SONOMA COUNTY, Calif. - Sonoma County is seeing "alarming" increases in congenital syphilis and is urging pregnant residents to access prenatal care as soon as possible and asking care providers to increase testing for the sexually transmitted disease.
According to a letter to "colleagues" penned by Dr. Kismet Baldwin-Santana, the interim public health officer for the county, California has experienced a steep increase in syphilis among females and in congenital syphilis, or CS, which is when syphilis is passed from a mother to her baby.
If untreated in babies, syphilis can cause organ damage, neurological disorders and even death.
Baldwin-Santana also said that there are "significant" racial disparities among cases of syphilis in Sonoma County, with significantly higher rates of disease among Black/African American and American Indian/Alaskan Native infants than the statewide rate.
In 2020, the U.S. Centers for Disease Control and Prevention put out a study that said that higher rates of syphilis among certain groups is not due to "differences in sexual behavior" but rather a lack of access to sexual health care.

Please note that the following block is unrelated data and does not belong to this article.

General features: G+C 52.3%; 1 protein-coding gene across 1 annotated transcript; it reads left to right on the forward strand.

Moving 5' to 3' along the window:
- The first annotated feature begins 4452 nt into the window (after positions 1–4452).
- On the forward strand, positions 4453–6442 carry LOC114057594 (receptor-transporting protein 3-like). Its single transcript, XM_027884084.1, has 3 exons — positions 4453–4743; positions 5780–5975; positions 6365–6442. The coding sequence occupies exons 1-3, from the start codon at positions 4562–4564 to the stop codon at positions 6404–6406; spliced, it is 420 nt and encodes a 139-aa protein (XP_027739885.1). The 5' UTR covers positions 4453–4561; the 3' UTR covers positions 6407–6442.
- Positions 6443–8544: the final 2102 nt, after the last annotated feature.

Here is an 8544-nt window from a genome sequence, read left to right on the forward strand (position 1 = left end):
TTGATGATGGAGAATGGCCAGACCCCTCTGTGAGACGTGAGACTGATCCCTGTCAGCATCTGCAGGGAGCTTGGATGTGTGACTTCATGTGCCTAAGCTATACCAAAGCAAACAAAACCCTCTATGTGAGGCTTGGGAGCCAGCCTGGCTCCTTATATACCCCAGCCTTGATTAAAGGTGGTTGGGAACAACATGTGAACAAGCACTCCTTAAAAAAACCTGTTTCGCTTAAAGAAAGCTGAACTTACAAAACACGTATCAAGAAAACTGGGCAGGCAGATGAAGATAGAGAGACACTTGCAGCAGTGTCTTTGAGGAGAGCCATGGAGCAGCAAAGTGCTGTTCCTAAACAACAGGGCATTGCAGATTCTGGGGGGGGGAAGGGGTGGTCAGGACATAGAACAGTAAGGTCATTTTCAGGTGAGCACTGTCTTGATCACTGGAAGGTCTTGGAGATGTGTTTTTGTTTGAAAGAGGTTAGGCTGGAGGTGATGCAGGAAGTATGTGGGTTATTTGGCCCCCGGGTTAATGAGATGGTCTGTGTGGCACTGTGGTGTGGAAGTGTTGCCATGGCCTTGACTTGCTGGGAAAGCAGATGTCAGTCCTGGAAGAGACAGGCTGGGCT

Prenatal screening is essential, Baldwin-Santana said, because CS can be prevented with timely testing and treatment. But that doesn't just mean seeing an OB-GYN doctor.
"Syphilis testing and treatment must expand beyond prenatal care clinics to other settings serving women at elevated risk for HIV and syphilis," she wrote.
Baldwin-Santana has asked providers in the county to do several things to tackle the problem. First, screen for the syphilis status of all pregnant women that receive care or services in emergency rooms, urgent care clinics, jails, mental health and drug treatment outlets and syringe-service programs.
Outreach should also be had with unsheltered people and street medicine organizations.
The syphilis test for women who are expecting should be taken at least three times during pregnancy, with the first test taken as early as possible, such as the first trimester. The second test should be during the third trimester and the third test at delivery.
Pregnant women with syphilis can be treated with a penicillin regimen, Baldwin-Santana said.
According to data from the California Department of Public Health, in 2018 the state saw a 900 percent rise in babies born with CS compared to 2012. From 2011 to 2020, female early syphilis cases increased over 1,181 percent, DPH officials said.